Allan Kardec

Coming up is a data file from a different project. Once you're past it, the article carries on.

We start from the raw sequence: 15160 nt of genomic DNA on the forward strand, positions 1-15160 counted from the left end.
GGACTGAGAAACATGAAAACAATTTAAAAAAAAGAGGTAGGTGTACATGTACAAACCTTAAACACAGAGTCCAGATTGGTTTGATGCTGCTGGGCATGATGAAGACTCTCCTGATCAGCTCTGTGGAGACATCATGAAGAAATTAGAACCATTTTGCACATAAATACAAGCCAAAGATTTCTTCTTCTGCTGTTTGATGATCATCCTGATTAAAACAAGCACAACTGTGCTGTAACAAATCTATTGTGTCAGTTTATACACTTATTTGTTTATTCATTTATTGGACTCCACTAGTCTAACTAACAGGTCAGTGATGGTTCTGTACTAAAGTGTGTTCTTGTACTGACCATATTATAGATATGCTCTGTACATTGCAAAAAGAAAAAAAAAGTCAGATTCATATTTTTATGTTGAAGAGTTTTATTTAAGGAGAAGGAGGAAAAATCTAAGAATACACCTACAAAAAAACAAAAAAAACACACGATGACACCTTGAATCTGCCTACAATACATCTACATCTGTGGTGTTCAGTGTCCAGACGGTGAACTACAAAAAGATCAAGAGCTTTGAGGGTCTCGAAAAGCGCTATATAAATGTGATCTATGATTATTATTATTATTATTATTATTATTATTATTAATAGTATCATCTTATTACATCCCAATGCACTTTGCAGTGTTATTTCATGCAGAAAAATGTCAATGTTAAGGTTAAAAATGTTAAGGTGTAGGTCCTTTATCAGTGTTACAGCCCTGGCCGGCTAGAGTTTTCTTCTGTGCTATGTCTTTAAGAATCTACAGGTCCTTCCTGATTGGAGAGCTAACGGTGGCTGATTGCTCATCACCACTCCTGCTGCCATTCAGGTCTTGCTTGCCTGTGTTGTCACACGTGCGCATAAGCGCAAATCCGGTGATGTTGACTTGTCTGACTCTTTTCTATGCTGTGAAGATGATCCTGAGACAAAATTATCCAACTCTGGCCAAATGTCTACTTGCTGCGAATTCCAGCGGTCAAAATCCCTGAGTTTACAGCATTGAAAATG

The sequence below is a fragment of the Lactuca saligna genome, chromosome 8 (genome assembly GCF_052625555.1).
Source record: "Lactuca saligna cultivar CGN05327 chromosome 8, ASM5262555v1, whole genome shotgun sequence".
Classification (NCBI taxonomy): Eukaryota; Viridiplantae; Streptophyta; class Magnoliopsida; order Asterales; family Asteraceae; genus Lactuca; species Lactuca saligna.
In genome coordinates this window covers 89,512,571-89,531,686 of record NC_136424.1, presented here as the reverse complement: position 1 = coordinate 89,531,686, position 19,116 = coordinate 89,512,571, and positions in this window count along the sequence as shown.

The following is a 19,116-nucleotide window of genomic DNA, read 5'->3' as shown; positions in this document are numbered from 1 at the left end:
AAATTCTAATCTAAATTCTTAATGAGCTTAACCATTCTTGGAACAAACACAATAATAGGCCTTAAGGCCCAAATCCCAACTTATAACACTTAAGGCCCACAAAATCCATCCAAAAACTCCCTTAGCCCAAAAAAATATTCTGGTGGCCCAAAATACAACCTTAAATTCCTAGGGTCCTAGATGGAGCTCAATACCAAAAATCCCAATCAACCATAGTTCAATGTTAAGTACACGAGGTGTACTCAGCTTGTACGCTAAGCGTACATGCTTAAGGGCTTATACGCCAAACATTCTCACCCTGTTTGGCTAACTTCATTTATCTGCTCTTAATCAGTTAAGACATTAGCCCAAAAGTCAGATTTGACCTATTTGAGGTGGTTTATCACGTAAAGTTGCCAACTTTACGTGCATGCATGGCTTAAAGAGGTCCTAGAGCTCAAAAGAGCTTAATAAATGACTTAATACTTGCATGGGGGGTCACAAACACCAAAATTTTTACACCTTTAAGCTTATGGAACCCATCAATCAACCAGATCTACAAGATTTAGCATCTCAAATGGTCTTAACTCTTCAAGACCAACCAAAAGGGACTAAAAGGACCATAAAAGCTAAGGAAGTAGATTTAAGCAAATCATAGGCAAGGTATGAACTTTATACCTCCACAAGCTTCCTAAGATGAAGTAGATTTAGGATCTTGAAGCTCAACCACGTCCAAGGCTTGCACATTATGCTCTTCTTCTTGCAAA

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101. The most ordinary mode of apparition is that which takes place in sleep, through dreams; such apparitions are called visions. It does not enter into the plan of our present work to examine all the peculiarities that are presented by dreams ; we will merely state that they may be: - the actual sight of objects present or absent; a retrospective view of the past; and, in some exceptional cases, a presentiment of the future. Dreams are also, in many cases, allegorical pictures which spirits bring before our eyes ; the good, in order to give us useful warnings and salutary counsels; the imperfect, in order to lead us into error, or to flatter our passions. The theory we are about to place before the reader is applicable to dreams, as it is to all cases of apparitions. (See The Spirits' Book, N°. 400; et seq.). As for what is vulgarly called " the interpretation of dreams," we should consider it to be an insult to the common sense of our readers, were we to attempt to point out its absurdity.

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